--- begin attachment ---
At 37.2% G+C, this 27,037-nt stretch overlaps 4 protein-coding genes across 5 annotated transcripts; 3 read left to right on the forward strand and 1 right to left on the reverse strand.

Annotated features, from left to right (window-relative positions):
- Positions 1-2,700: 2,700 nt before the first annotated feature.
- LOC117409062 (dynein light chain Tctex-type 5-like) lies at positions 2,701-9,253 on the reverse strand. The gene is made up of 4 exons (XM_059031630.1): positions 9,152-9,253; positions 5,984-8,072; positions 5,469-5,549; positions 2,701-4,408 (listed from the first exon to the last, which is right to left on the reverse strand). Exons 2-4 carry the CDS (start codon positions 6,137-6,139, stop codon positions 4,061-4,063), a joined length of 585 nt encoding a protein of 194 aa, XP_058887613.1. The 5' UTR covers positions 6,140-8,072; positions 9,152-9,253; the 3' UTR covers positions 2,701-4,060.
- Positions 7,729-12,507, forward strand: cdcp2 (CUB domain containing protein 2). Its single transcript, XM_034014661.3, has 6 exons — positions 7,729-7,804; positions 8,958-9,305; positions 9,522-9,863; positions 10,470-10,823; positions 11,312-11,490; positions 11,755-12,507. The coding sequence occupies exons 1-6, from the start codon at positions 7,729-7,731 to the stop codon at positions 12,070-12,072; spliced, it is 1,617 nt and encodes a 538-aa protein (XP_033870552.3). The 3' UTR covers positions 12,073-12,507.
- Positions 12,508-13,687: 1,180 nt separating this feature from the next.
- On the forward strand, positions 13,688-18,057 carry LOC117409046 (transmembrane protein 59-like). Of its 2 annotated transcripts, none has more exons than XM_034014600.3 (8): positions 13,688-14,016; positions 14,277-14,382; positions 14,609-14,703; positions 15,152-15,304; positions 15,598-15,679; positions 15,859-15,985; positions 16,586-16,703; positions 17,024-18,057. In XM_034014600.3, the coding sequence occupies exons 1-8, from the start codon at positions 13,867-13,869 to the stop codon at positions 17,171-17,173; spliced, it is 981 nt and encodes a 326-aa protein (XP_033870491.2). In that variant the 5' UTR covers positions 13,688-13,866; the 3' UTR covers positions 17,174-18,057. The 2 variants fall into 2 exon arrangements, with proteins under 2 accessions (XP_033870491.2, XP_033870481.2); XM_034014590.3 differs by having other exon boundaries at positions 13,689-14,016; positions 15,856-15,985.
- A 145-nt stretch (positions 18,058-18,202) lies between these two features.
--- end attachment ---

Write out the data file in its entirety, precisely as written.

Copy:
At 37.2% G+C, this 27,037-nt stretch overlaps 4 protein-coding genes across 5 annotated transcripts; 3 read left to right on the forward strand and 1 right to left on the reverse strand.

Annotated features, from left to right (window-relative positions):
- Positions 1-2,700: 2,700 nt before the first annotated feature.
- LOC117409062 (dynein light chain Tctex-type 5-like) lies at positions 2,701-9,253 on the reverse strand. The gene is made up of 4 exons (XM_059031630.1): positions 9,152-9,253; positions 5,984-8,072; positions 5,469-5,549; positions 2,701-4,408 (listed from the first exon to the last, which is right to left on the reverse strand). Exons 2-4 carry the CDS (start codon positions 6,137-6,139, stop codon positions 4,061-4,063), a joined length of 585 nt encoding a protein of 194 aa, XP_058887613.1. The 5' UTR covers positions 6,140-8,072; positions 9,152-9,253; the 3' UTR covers positions 2,701-4,060.
- Positions 7,729-12,507, forward strand: cdcp2 (CUB domain containing protein 2). Its single transcript, XM_034014661.3, has 6 exons — positions 7,729-7,804; positions 8,958-9,305; positions 9,522-9,863; positions 10,470-10,823; positions 11,312-11,490; positions 11,755-12,507. The coding sequence occupies exons 1-6, from the start codon at positions 7,729-7,731 to the stop codon at positions 12,070-12,072; spliced, it is 1,617 nt and encodes a 538-aa protein (XP_033870552.3). The 3' UTR covers positions 12,073-12,507.
- Positions 12,508-13,687: 1,180 nt separating this feature from the next.
- On the forward strand, positions 13,688-18,057 carry LOC117409046 (transmembrane protein 59-like). Of its 2 annotated transcripts, none has more exons than XM_034014600.3 (8): positions 13,688-14,016; positions 14,277-14,382; positions 14,609-14,703; positions 15,152-15,304; positions 15,598-15,679; positions 15,859-15,985; positions 16,586-16,703; positions 17,024-18,057. In XM_034014600.3, the coding sequence occupies exons 1-8, from the start codon at positions 13,867-13,869 to the stop codon at positions 17,171-17,173; spliced, it is 981 nt and encodes a 326-aa protein (XP_033870491.2). In that variant the 5' UTR covers positions 13,688-13,866; the 3' UTR covers positions 17,174-18,057. The 2 variants fall into 2 exon arrangements, with proteins under 2 accessions (XP_033870491.2, XP_033870481.2); XM_034014590.3 differs by having other exon boundaries at positions 13,689-14,016; positions 15,856-15,985.
- A 145-nt stretch (positions 18,058-18,202) lies between these two features.